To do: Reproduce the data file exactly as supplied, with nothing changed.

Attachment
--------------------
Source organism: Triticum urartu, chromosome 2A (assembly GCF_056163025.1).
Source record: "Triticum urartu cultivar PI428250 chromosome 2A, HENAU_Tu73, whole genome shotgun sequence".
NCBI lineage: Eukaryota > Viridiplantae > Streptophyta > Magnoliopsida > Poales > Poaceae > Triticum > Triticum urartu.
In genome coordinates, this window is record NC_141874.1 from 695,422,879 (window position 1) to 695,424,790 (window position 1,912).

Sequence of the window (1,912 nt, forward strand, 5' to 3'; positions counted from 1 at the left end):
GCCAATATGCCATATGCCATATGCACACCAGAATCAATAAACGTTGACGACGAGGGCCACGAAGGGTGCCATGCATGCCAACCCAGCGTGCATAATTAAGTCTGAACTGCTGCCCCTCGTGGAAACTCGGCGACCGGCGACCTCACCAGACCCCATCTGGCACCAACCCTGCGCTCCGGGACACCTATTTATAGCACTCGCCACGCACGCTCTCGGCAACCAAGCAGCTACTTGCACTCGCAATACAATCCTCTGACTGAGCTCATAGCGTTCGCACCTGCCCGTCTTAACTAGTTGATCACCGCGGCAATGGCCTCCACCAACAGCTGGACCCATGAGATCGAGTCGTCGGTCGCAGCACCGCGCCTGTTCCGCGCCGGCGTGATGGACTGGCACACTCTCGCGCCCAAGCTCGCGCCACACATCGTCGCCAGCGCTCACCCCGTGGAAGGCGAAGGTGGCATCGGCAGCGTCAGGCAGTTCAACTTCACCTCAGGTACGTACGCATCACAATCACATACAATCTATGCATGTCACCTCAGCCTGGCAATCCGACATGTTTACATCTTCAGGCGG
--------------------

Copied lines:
Source organism: Triticum urartu, chromosome 2A (assembly GCF_056163025.1).
Source record: "Triticum urartu cultivar PI428250 chromosome 2A, HENAU_Tu73, whole genome shotgun sequence".
NCBI lineage: Eukaryota > Viridiplantae > Streptophyta > Magnoliopsida > Poales > Poaceae > Triticum > Triticum urartu.
In genome coordinates, this window is record NC_141874.1 from 695,422,879 (window position 1) to 695,424,790 (window position 1,912).

Sequence of the window (1,912 nt, forward strand, 5' to 3'; positions counted from 1 at the left end):
GCCAATATGCCATATGCCATATGCACACCAGAATCAATAAACGTTGACGACGAGGGCCACGAAGGGTGCCATGCATGCCAACCCAGCGTGCATAATTAAGTCTGAACTGCTGCCCCTCGTGGAAACTCGGCGACCGGCGACCTCACCAGACCCCATCTGGCACCAACCCTGCGCTCCGGGACACCTATTTATAGCACTCGCCACGCACGCTCTCGGCAACCAAGCAGCTACTTGCACTCGCAATACAATCCTCTGACTGAGCTCATAGCGTTCGCACCTGCCCGTCTTAACTAGTTGATCACCGCGGCAATGGCCTCCACCAACAGCTGGACCCATGAGATCGAGTCGTCGGTCGCAGCACCGCGCCTGTTCCGCGCCGGCGTGATGGACTGGCACACTCTCGCGCCCAAGCTCGCGCCACACATCGTCGCCAGCGCTCACCCCGTGGAAGGCGAAGGTGGCATCGGCAGCGTCAGGCAGTTCAACTTCACCTCAGGTACGTACGCATCACAATCACATACAATCTATGCATGTCACCTCAGCCTGGCAATCCGACATGTTTACATCTTCAGGCGG